Sunday, October 19, 2014

The Problem of Over-Coding Knowledge at School

The Bath (M.A. Reilly, 2013)

The point is that a rhizome or multiplicity never allows itself to be overcoded, never has available a supplementary dimension over and above its number of lines, that is, over and above the multiplicity of numbers attached to those lines.
 (Deleuze & Guatarri, 1987, p. 9)

As I read Mikael Holmqvist's (2003) "A Dynamic Model of Intra- and Interorganizational Learning" I was taken by his explanation of exploitation suggesting that as organizations "learn to refine their capabilities; they exploit their existing knowledge; they learn to focus their activities on certain domains; they learn what brings success and failure" (p. 99).  Exploitation is about making use of what has been. It's a means to stability, or at least the suggestion of stability.  Holmqvist tells us, "Exploitation is about creating reliability in experience. It means productivity, refinement, routinization, production, and elaboration of existing experiences (p. 99).

Schools, largely governed by imposed standards and high stakes testing, are most often places of exploitation.

These are spaces where clinging to past success as measured by state tests and avoiding failures as suggested by state testing results lead to an "elaboration of existing experiences."  How might we counteract such hegemony? Holmqvist recommends that organizations  "create variety in their experiences as well, by experimenting, innovating and taking risks" (p. 99). This is the process of exploration.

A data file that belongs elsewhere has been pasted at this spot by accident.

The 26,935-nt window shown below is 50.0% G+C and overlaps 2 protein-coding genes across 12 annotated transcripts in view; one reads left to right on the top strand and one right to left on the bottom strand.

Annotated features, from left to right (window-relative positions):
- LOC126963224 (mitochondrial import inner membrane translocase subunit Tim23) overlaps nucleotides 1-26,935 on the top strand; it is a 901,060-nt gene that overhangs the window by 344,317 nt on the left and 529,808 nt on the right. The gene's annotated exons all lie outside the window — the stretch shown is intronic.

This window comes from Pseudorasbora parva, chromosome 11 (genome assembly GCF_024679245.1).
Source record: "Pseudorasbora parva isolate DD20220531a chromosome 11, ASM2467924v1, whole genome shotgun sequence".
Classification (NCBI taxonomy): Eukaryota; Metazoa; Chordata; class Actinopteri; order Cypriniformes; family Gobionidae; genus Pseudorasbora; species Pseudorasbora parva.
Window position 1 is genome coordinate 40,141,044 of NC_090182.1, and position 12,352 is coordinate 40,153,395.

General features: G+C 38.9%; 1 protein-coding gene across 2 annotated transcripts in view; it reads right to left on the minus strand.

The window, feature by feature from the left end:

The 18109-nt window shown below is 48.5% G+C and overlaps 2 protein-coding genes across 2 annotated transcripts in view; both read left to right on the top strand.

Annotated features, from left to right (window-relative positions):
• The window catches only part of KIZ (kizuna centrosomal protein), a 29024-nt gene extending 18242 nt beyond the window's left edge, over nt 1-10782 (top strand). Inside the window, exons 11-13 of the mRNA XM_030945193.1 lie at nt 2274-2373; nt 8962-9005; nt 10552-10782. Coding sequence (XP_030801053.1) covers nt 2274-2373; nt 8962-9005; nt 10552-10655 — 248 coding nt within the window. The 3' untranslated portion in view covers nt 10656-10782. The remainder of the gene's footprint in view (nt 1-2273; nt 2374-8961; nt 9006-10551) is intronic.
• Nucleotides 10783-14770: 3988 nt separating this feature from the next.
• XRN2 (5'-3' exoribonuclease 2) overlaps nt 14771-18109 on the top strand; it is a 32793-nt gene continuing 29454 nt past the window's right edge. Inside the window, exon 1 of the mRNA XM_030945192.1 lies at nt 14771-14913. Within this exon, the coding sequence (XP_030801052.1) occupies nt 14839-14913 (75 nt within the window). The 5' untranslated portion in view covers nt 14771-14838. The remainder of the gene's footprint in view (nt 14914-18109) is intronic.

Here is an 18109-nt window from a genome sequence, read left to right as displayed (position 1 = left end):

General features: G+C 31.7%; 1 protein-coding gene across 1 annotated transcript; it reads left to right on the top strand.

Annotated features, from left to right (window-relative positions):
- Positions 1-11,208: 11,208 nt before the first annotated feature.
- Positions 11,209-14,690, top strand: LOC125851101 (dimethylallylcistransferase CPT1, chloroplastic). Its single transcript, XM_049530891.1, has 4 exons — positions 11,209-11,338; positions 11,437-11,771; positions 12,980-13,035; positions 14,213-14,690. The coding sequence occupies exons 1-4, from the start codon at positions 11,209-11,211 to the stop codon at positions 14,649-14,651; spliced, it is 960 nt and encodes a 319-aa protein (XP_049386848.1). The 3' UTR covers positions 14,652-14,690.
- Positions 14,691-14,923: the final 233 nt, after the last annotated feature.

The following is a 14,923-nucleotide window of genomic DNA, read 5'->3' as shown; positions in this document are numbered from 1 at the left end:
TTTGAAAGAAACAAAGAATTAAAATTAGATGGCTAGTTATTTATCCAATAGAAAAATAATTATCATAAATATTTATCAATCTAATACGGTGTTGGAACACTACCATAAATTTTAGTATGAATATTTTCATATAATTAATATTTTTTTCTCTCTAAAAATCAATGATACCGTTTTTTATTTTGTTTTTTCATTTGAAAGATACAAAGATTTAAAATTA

Schools are striated spaces in need of exploration--of lines of flight.

I think a lot about these potentially clear and striated spaces and the dynamic of lines of flight and over-coding that resituate space as being cleared and/or striated.

Building and collapsing.

Deleuze and Guattari (1987) help to name this potential tension between exploitation and exploration when they write:
It is not a question of this or that place on earth, or of a given moment in history, still less of this or that category of thought. It is a question of a model that is perpetually in construction or collapsing, and of a process that is perpetually prolonging itself, breaking off and starting up again (p. 20).
Breaking off.
Starting up again.

This rhizomatic world, Deleuze and Guattari suggest, is one where exploitation and exploration co-exist and how we shift and move between these spaces, reclassify and clear these spaces are worthy of our notice, our naming, our time.

Deleuze, Gilles & Felix Guattari. (1987). A Thousand Plateaus: Capitalism and Schizophrenia. Mineapolis, MN: Minnesota University Press.
Holmqvist, Mikael. (2003).  A Dynamic Model of Intra- and Interorganizational Learning. Organization Studies 24(1): 95–123. 


  1. How can I think about that with the allure of the Fog and Light? I'd rather just ride my spirit horse into those spaces...and wish schools would too.

    1. Yes, the aesthetic needs to be valued. I had to climb through woods, tread into water (quite cold) to make that image on very early October morning. So glad it resinates.


Note: Only a member of this blog may post a comment.